'You Can Rebuild a Post Office, But Not a Life': Minneapolis Postal Workers March from Burned Post Office in Solidarity with Protests

'We thought it was important to show the world where we stood, because city hall and Governor Tim Walz have used the destruction of buildings—including two post offices—as a justification to mobilize the National Guard.' Photo: Marie LePage of MarKei Photo & Video.

On Sunday postal workers in Minneapolis organized a display of solidarity with the Black freedom movement that is emerging after the brutal police murder of George Floyd.

A few co-workers and I planned a rally at the burned-out Lake Street post office and a march from there to the memorial site for Floyd. We thought it was important to show the world where we stood, because city hall and Governor Tim Walz have used the destruction of buildings—including two post offices—as a justification to mobilize the National Guard to suppress the protests.

From day one, the Minneapolis Police Department has responded to nonviolent protests by using rubber bullets, mace, and tear gas. They’re the ones who provoked the destruction of various buildings in South Minneapolis.

We started the march with 40 postal workers behind the banner “Postal Workers Demand Justice for George Floyd” and around 100 community supporters. Along the way, people on the street and in their front yards joined us. By the time we reached the memorial we were 300 strong.

The memorial, where Floyd was killed, was originally the site of major and emotional protests. Now the atmosphere there has transformed into a block party festival. People were cooking food and distributing donated supplies such as diapers. When our group arrived chanting, people gathered around in big circle to hear us speak.

Standing in front of the corner store where an employee had called the police to allege that Floyd had used a counterfeit $20 bill, leading to his death, postal worker Delisha Browning connected the dots between the shortage of good jobs and the way that Black people are viewed with suspicion as potential criminals. “There’s plenty of brothers and sisters right now who would not be in the stores being victims of the police if they had a good job,” she said. “It starts with equality, and it starts with the racial injustice in this America.

“This is us against them,” said Browning, a member of Postal Workers (APWU) Local 7019. “And when I say us, it means the working class against the rich, against the billionaires!” That got a big cheer from the crowd.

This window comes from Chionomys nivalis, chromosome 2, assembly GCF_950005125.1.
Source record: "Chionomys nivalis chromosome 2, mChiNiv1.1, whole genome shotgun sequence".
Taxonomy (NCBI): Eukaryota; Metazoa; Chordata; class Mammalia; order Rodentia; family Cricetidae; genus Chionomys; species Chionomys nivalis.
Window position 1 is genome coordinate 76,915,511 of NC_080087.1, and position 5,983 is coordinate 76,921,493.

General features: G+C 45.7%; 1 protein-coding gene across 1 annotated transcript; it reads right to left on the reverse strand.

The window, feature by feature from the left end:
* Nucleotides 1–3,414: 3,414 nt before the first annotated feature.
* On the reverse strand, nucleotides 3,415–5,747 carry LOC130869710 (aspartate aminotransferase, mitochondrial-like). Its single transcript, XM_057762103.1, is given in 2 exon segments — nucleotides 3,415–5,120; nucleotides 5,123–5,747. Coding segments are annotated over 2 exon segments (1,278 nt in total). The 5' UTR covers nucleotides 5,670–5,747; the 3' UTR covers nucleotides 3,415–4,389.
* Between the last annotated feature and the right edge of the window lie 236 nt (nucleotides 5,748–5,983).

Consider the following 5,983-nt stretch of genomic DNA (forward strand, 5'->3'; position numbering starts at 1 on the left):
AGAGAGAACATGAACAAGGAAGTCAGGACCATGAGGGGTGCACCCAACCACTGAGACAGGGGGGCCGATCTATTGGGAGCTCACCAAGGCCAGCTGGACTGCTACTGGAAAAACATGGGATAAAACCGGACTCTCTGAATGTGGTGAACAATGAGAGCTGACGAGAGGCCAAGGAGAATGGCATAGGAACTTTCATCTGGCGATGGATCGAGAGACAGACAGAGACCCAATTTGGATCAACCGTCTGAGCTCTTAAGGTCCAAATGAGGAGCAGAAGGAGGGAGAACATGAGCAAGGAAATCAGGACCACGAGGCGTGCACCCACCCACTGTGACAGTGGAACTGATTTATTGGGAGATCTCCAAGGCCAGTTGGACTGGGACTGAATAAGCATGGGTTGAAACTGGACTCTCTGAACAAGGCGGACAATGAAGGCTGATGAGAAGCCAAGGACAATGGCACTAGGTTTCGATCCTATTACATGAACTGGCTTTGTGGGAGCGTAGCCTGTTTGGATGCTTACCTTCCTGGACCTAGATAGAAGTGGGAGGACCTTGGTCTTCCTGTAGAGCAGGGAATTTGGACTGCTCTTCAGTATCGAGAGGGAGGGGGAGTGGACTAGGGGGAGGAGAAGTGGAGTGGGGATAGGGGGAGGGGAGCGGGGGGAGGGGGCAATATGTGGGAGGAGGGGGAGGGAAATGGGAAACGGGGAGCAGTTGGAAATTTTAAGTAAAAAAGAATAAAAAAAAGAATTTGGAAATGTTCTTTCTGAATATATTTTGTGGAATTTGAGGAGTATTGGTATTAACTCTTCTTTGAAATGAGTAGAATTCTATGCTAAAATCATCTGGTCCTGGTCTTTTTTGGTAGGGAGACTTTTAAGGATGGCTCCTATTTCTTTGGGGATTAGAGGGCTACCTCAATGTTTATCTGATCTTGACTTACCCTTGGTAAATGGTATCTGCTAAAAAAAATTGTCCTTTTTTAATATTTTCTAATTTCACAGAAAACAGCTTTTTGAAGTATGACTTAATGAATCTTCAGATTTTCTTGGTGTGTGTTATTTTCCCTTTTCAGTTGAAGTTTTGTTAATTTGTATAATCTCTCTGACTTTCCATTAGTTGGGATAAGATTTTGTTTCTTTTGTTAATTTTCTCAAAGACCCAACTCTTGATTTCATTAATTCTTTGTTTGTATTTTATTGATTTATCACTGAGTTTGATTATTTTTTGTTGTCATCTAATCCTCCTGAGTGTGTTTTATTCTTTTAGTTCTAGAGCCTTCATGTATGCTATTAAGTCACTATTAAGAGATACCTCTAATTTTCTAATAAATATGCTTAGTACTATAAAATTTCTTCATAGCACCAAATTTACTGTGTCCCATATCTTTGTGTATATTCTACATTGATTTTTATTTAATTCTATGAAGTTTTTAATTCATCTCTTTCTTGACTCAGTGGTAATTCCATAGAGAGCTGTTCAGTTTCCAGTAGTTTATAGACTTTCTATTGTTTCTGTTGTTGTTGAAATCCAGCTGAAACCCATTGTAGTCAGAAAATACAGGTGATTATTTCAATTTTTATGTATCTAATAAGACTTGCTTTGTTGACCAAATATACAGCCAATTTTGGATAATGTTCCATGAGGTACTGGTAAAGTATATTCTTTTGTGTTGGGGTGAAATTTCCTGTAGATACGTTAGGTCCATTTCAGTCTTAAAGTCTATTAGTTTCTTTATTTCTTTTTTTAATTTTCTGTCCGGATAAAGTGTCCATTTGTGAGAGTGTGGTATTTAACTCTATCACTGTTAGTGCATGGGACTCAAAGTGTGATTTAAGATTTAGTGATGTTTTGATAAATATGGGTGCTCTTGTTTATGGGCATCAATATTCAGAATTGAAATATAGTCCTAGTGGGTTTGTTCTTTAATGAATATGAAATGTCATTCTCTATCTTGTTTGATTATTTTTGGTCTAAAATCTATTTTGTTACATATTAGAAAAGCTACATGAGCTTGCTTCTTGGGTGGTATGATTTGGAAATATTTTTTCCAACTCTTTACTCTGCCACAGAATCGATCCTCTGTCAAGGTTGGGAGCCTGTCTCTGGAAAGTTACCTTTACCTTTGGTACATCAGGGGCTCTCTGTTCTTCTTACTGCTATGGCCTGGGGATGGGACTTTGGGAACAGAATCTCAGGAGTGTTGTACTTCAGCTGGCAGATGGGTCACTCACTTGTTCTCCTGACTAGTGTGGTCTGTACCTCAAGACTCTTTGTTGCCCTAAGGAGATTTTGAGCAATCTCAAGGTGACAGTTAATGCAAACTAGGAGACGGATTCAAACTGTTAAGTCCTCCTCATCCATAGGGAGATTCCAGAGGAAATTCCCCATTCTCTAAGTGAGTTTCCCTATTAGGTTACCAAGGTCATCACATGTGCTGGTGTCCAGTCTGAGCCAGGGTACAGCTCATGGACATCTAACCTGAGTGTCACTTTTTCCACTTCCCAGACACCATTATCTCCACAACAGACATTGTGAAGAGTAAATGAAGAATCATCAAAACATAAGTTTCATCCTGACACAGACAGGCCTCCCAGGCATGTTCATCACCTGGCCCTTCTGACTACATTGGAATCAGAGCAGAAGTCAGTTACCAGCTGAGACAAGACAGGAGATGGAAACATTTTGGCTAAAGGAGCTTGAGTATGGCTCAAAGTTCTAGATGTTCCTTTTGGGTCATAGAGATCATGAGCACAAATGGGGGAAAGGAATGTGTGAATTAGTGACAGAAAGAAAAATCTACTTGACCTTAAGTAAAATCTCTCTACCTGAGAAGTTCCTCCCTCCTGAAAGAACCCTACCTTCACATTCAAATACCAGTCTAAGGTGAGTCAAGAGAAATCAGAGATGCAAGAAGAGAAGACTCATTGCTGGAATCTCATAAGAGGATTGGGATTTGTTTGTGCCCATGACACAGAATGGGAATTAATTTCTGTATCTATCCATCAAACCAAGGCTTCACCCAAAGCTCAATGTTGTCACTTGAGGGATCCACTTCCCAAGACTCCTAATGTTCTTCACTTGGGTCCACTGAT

The local affiliates of CBS and Fox covered our rally and march that night and the next morning on primetime news. CNN interviewed us live, and a local weekly paper did an interview too.


Rank and filers on the shop floor organized this action. My co-workers and I talk when we’re loading the trucks every morning before we go on our routes. Everyone was talking about the movement.



Give $10 a month or more and get our "Fight the Boss, Build the Union" T-shirt.

I was inspired by the work of our union siblings who drive buses, members of Transit (ATU) Local 1005. They refused to take protestors to jail and to cart riot police around the protests. One of them also wrote a petition for union members. Initially I sent that petition to my co-workers, and I was surprised by how much support there was. So we talked about doing something ourselves.

Response to the plan for a rally at the burned post office was overwhelmingly positive. Many of us spend our days delivering mail in working-class communities and communities of color, where we routinely witness police brutality and harassment. The postal service is a very diverse workforce; many of my co-workers are Black and experience racism regularly. Like many people in Minneapolis, we were outraged but not surprised by George Floyd’s murder.

Many of my co-workers had already attended the massive protests, but they felt like we needed to do something as a group to show solidarity with the communities we serve. We wanted to show how we felt: that we could always rebuild a post office, but we can never rebuild the life of someone murdered by the police.

Once we got the ball rolling, we reached out to other post offices. We were able to get our action endorsed by the executive board of my local union, Letter Carriers (NALC) Branch 9. A handful of APWU members participated in the action too.


Right now, the postal service is under attack by Trump, Congress, and billionaire investors who want to make a profit off the mail. We need to fight back, but we can’t do it alone. We want people to stand with us—but for that to happen, we need to show that we’re willing to stand with them too. Solidarity is the strongest weapon we have.

Right now, eight billionaire men control as much wealth as the poorest half of the world’s population. Climate change is an existential threat to humanity. Racism is alive and well in America, and it can kill you.

I want the labor movement to play an active role in these struggles. We have to see that the labor movement is not just about the contract—it’s about fighting for the world that working people need.

Tyler Vasseur is a letter carrier and NALC Branch 9 member.